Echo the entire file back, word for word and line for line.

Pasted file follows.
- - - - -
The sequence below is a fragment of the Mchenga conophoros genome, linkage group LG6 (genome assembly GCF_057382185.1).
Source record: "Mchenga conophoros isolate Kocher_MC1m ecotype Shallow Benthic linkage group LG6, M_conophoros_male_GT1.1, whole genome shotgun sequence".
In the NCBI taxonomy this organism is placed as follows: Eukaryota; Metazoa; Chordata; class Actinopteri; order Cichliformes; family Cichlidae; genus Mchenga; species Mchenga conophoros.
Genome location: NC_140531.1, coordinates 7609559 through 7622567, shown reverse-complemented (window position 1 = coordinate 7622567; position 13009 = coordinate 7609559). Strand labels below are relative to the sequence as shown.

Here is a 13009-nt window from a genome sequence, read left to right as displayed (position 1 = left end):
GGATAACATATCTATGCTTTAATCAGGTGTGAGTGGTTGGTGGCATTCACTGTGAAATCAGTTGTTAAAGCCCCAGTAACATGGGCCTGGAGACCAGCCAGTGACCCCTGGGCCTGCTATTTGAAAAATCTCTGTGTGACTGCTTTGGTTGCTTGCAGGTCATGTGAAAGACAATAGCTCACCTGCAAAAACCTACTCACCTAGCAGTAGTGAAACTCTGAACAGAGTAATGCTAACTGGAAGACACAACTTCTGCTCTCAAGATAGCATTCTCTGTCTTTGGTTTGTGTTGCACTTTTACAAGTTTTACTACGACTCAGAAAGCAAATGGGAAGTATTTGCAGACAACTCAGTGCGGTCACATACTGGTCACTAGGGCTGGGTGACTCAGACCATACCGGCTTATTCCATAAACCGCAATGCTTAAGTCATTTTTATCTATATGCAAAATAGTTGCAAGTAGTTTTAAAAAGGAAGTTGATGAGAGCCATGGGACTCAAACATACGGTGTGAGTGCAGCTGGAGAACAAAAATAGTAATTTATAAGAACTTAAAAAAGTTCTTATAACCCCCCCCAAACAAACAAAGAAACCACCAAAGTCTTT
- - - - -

The sequence below is a fragment of the Mchenga conophoros genome, linkage group LG6 (genome assembly GCF_057382185.1).
Source record: "Mchenga conophoros isolate Kocher_MC1m ecotype Shallow Benthic linkage group LG6, M_conophoros_male_GT1.1, whole genome shotgun sequence".
In the NCBI taxonomy this organism is placed as follows: Eukaryota; Metazoa; Chordata; class Actinopteri; order Cichliformes; family Cichlidae; genus Mchenga; species Mchenga conophoros.
Genome location: NC_140531.1, coordinates 7609559 through 7622567, shown reverse-complemented (window position 1 = coordinate 7622567; position 13009 = coordinate 7609559). Strand labels below are relative to the sequence as shown.

Here is a 13009-nt window from a genome sequence, read left to right as displayed (position 1 = left end):
GGATAACATATCTATGCTTTAATCAGGTGTGAGTGGTTGGTGGCATTCACTGTGAAATCAGTTGTTAAAGCCCCAGTAACATGGGCCTGGAGACCAGCCAGTGACCCCTGGGCCTGCTATTTGAAAAATCTCTGTGTGACTGCTTTGGTTGCTTGCAGGTCATGTGAAAGACAATAGCTCACCTGCAAAAACCTACTCACCTAGCAGTAGTGAAACTCTGAACAGAGTAATGCTAACTGGAAGACACAACTTCTGCTCTCAAGATAGCATTCTCTGTCTTTGGTTTGTGTTGCACTTTTACAAGTTTTACTACGACTCAGAAAGCAAATGGGAAGTATTTGCAGACAACTCAGTGCGGTCACATACTGGTCACTAGGGCTGGGTGACTCAGACCATACCGGCTTATTCCATAAACCGCAATGCTTAAGTCATTTTTATCTATATGCAAAATAGTTGCAAGTAGTTTTAAAAAGGAAGTTGATGAGAGCCATGGGACTCAAACATACGGTGTGAGTGCAGCTGGAGAACAAAAATAGTAATTTATAAGAACTTAAAAAAGTTCTTATAACCCCCCCCAAACAAACAAAGAAACCACCAAAGTCTTT